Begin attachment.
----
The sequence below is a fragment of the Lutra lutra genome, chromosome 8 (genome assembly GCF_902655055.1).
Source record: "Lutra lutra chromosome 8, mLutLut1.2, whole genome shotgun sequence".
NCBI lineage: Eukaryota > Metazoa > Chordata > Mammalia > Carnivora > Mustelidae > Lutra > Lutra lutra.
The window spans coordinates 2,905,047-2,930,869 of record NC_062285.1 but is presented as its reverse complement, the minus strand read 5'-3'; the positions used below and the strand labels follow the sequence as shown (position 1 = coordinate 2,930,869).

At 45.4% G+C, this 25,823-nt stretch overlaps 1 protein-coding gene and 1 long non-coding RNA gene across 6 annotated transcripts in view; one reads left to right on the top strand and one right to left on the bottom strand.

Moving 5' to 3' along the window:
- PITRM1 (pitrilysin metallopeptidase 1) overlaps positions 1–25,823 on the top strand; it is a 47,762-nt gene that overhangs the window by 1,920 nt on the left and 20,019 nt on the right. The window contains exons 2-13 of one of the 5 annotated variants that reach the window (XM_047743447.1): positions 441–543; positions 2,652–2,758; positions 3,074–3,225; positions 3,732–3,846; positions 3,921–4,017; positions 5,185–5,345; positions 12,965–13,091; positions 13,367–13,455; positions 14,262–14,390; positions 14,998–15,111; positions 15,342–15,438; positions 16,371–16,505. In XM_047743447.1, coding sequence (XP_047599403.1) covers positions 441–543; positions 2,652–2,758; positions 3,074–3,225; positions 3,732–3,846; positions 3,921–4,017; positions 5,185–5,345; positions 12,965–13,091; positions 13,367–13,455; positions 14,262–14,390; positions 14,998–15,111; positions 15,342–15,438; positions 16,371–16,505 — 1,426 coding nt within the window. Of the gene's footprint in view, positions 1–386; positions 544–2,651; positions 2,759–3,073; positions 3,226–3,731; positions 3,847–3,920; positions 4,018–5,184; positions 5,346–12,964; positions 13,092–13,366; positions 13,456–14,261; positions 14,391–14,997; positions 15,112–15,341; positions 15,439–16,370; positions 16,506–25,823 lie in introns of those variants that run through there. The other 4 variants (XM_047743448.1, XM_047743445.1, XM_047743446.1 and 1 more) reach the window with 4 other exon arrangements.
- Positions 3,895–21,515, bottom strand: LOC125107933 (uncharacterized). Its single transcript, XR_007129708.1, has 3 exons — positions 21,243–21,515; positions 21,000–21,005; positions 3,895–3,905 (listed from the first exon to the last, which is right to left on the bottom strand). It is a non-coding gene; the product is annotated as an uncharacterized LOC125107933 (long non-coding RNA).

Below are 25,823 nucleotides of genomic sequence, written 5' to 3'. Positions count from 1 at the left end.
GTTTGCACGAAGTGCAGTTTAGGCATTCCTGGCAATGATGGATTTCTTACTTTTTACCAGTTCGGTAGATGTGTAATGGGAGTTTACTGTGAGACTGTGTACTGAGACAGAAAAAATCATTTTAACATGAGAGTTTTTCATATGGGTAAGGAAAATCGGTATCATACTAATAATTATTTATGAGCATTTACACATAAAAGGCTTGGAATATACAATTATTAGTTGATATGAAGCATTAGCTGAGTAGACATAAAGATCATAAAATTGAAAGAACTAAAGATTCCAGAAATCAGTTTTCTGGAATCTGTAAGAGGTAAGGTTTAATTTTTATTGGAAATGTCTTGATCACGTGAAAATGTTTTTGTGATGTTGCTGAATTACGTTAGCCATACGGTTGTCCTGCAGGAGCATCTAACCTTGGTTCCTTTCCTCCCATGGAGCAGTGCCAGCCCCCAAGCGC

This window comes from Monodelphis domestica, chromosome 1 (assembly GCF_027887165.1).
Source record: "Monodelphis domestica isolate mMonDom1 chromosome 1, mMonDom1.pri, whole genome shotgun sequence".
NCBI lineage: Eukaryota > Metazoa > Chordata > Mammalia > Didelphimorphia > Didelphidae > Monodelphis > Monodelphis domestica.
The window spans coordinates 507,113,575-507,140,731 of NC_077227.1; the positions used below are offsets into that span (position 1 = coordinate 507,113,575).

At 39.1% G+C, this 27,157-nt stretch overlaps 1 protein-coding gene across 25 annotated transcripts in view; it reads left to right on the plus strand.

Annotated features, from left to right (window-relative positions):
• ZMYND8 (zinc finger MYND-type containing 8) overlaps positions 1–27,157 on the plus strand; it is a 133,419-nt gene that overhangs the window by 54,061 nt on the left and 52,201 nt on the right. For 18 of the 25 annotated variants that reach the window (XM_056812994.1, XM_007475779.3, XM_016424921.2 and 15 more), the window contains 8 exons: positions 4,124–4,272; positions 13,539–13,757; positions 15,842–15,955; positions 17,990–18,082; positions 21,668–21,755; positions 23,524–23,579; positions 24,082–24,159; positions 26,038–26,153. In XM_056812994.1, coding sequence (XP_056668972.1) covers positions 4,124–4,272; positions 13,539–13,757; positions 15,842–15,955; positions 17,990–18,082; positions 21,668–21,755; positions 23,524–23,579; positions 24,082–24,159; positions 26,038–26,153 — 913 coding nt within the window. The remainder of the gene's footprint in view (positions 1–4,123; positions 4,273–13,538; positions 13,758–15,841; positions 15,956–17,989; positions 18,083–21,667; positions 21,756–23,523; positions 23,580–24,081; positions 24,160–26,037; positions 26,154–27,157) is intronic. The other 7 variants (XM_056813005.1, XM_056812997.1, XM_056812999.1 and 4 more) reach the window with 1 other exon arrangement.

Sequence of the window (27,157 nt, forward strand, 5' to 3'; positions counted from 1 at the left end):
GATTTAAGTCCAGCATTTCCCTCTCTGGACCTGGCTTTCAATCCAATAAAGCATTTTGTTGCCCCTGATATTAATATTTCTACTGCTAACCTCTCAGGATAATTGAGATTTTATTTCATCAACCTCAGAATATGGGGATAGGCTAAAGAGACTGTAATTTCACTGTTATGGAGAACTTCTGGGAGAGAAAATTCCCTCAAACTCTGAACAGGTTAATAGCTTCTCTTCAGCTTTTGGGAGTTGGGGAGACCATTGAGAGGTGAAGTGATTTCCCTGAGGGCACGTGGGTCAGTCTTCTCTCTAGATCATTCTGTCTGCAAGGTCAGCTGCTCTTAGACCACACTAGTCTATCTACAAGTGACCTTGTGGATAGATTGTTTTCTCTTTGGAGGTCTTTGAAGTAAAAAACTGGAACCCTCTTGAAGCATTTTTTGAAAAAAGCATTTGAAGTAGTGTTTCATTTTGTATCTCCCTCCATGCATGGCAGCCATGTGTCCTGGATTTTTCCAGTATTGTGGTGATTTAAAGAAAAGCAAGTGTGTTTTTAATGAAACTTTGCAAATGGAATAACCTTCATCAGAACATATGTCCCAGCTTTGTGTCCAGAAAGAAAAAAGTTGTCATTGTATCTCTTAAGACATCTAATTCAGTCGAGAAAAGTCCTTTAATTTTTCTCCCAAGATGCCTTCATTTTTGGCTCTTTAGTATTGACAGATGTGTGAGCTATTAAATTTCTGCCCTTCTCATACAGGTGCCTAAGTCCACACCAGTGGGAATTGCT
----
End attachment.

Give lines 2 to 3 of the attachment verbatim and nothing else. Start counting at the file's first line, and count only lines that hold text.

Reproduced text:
Source record: "Lutra lutra chromosome 8, mLutLut1.2, whole genome shotgun sequence".
NCBI lineage: Eukaryota > Metazoa > Chordata > Mammalia > Carnivora > Mustelidae > Lutra > Lutra lutra.